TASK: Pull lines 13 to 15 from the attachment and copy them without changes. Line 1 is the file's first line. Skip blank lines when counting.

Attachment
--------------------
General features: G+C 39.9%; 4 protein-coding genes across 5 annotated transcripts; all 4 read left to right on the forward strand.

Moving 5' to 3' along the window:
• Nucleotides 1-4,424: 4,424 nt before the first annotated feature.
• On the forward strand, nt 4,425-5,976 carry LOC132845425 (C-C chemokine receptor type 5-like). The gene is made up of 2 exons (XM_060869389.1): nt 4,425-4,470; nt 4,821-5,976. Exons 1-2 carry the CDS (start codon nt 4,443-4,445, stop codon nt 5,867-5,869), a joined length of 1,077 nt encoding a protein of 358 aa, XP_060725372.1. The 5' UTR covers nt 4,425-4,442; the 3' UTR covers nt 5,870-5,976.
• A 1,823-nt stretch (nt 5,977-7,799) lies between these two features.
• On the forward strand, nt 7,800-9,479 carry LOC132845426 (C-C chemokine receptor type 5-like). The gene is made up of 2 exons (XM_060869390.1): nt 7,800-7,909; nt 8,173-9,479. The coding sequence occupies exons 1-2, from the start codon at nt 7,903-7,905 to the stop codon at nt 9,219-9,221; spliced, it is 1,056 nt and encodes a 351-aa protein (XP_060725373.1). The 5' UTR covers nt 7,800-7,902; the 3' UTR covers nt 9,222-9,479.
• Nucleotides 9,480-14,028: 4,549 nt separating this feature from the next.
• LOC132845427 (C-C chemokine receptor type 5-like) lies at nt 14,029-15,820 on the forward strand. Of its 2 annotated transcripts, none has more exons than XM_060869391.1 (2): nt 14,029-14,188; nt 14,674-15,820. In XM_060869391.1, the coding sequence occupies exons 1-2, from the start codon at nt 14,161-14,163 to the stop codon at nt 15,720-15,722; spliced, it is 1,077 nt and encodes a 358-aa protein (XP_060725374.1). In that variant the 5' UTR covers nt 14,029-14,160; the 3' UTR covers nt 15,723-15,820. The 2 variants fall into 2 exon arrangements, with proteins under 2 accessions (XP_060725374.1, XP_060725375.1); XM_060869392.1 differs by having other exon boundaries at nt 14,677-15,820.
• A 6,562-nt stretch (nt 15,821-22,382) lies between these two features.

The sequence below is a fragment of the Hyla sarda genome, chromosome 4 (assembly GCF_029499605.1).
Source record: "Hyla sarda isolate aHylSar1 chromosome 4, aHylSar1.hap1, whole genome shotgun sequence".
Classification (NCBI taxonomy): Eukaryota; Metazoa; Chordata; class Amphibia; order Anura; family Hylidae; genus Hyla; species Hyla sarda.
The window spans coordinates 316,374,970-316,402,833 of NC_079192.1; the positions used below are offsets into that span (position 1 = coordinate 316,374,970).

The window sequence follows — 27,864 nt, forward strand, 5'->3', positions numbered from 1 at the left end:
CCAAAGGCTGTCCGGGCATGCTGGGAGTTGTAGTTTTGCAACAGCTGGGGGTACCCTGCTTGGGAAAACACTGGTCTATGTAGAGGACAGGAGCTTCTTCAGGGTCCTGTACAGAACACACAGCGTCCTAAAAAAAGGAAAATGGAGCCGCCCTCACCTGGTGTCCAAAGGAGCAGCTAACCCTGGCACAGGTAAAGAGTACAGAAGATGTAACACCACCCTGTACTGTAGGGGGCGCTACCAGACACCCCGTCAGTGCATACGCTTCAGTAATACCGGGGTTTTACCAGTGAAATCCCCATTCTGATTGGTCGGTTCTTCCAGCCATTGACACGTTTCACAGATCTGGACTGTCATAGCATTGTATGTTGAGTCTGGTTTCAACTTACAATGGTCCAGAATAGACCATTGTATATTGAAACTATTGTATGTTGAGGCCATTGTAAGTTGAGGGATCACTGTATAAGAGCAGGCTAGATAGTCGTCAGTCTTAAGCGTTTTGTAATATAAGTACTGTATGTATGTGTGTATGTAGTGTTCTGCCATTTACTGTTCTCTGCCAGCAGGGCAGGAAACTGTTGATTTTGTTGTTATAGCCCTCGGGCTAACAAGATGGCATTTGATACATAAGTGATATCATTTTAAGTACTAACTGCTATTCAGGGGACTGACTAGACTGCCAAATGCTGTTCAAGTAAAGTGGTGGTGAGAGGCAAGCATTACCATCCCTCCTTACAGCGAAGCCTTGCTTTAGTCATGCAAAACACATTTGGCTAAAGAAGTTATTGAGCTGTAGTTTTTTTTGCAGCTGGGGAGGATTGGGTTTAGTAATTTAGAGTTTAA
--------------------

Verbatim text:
The window spans coordinates 316,374,970-316,402,833 of NC_079192.1; the positions used below are offsets into that span (position 1 = coordinate 316,374,970).

The window sequence follows — 27,864 nt, forward strand, 5'->3', positions numbered from 1 at the left end:
CCAAAGGCTGTCCGGGCATGCTGGGAGTTGTAGTTTTGCAACAGCTGGGGGTACCCTGCTTGGGAAAACACTGGTCTATGTAGAGGACAGGAGCTTCTTCAGGGTCCTGTACAGAACACACAGCGTCCTAAAAAAAGGAAAATGGAGCCGCCCTCACCTGGTGTCCAAAGGAGCAGCTAACCCTGGCACAGGTAAAGAGTACAGAAGATGTAACACCACCCTGTACTGTAGGGGGCGCTACCAGACACCCCGTCAGTGCATACGCTTCAGTAATACCGGGGTTTTACCAGTGAAATCCCCATTCTGATTGGTCGGTTCTTCCAGCCATTGACACGTTTCACAGATCTGGACTGTCATAGCATTGTATGTTGAGTCTGGTTTCAACTTACAATGGTCCAGAATAGACCATTGTATATTGAAACTATTGTATGTTGAGGCCATTGTAAGTTGAGGGATCACTGTATAAGAGCAGGCTAGATAGTCGTCAGTCTTAAGCGTTTTGTAATATAAGTACTGTATGTATGTGTGTATGTAGTGTTCTGCCATTTACTGTTCTCTGCCAGCAGGGCAGGAAACTGTTGATTTTGTTGTTATAGCCCTCGGGCTAACAAGATGGCATTTGATACATAAGTGATATCATTTTAAGTACTAACTGCTATTCAGGGGACTGACTAGACTGCCAAATGCTGTTCAAGTAAAGTGGTGGTGAGAGGCAAGCATTACCATCCCTCCTTACAGCGAAGCCTTGCTTTAGTCATGCAAAACACATTTGGCTAAAGAAGTTATTGAGCTGTAGTTTTTTTTGCAGCTGGGGAGGATTGGGTTTAGTAATTTAGAGTTTAA